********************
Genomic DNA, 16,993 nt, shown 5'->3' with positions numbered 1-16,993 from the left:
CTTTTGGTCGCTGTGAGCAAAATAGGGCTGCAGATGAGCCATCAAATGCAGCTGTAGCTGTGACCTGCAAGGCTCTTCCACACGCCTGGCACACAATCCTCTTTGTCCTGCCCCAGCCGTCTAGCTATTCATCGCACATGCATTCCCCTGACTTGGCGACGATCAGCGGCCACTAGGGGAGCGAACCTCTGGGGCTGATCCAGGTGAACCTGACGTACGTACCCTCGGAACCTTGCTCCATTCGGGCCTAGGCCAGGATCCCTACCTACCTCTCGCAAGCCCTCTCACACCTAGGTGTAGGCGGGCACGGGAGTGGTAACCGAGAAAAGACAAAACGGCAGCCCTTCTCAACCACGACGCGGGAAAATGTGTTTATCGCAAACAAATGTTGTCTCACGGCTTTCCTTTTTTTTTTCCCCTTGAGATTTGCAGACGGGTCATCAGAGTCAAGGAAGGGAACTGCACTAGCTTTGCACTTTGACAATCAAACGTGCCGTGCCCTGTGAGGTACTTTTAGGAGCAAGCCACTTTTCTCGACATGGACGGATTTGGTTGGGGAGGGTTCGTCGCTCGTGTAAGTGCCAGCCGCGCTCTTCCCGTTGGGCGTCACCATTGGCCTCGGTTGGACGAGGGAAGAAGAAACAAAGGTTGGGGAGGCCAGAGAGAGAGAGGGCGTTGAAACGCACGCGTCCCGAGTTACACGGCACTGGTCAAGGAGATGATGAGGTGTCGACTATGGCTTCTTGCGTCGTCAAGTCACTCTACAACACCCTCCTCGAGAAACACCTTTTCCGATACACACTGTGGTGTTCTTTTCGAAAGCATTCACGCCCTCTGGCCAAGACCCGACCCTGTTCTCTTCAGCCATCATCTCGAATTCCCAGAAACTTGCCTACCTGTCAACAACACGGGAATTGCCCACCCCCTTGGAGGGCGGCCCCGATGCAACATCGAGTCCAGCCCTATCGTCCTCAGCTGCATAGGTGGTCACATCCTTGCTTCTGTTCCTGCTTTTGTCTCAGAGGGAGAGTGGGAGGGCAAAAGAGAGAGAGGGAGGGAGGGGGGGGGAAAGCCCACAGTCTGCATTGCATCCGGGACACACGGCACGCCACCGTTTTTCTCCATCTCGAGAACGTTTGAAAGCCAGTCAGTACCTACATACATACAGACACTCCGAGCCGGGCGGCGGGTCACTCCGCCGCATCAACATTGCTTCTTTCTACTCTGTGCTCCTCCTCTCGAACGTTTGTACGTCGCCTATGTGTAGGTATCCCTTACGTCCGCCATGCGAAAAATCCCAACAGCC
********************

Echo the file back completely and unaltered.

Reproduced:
Genomic DNA, 16,993 nt, shown 5'->3' with positions numbered 1-16,993 from the left:
CTTTTGGTCGCTGTGAGCAAAATAGGGCTGCAGATGAGCCATCAAATGCAGCTGTAGCTGTGACCTGCAAGGCTCTTCCACACGCCTGGCACACAATCCTCTTTGTCCTGCCCCAGCCGTCTAGCTATTCATCGCACATGCATTCCCCTGACTTGGCGACGATCAGCGGCCACTAGGGGAGCGAACCTCTGGGGCTGATCCAGGTGAACCTGACGTACGTACCCTCGGAACCTTGCTCCATTCGGGCCTAGGCCAGGATCCCTACCTACCTCTCGCAAGCCCTCTCACACCTAGGTGTAGGCGGGCACGGGAGTGGTAACCGAGAAAAGACAAAACGGCAGCCCTTCTCAACCACGACGCGGGAAAATGTGTTTATCGCAAACAAATGTTGTCTCACGGCTTTCCTTTTTTTTTTCCCCTTGAGATTTGCAGACGGGTCATCAGAGTCAAGGAAGGGAACTGCACTAGCTTTGCACTTTGACAATCAAACGTGCCGTGCCCTGTGAGGTACTTTTAGGAGCAAGCCACTTTTCTCGACATGGACGGATTTGGTTGGGGAGGGTTCGTCGCTCGTGTAAGTGCCAGCCGCGCTCTTCCCGTTGGGCGTCACCATTGGCCTCGGTTGGACGAGGGAAGAAGAAACAAAGGTTGGGGAGGCCAGAGAGAGAGAGGGCGTTGAAACGCACGCGTCCCGAGTTACACGGCACTGGTCAAGGAGATGATGAGGTGTCGACTATGGCTTCTTGCGTCGTCAAGTCACTCTACAACACCCTCCTCGAGAAACACCTTTTCCGATACACACTGTGGTGTTCTTTTCGAAAGCATTCACGCCCTCTGGCCAAGACCCGACCCTGTTCTCTTCAGCCATCATCTCGAATTCCCAGAAACTTGCCTACCTGTCAACAACACGGGAATTGCCCACCCCCTTGGAGGGCGGCCCCGATGCAACATCGAGTCCAGCCCTATCGTCCTCAGCTGCATAGGTGGTCACATCCTTGCTTCTGTTCCTGCTTTTGTCTCAGAGGGAGAGTGGGAGGGCAAAAGAGAGAGAGGGAGGGAGGGGGGGGGAAAGCCCACAGTCTGCATTGCATCCGGGACACACGGCACGCCACCGTTTTTCTCCATCTCGAGAACGTTTGAAAGCCAGTCAGTACCTACATACATACAGACACTCCGAGCCGGGCGGCGGGTCACTCCGCCGCATCAACATTGCTTCTTTCTACTCTGTGCTCCTCCTCTCGAACGTTTGTACGTCGCCTATGTGTAGGTATCCCTTACGTCCGCCATGCGAAAAATCCCAACAGCC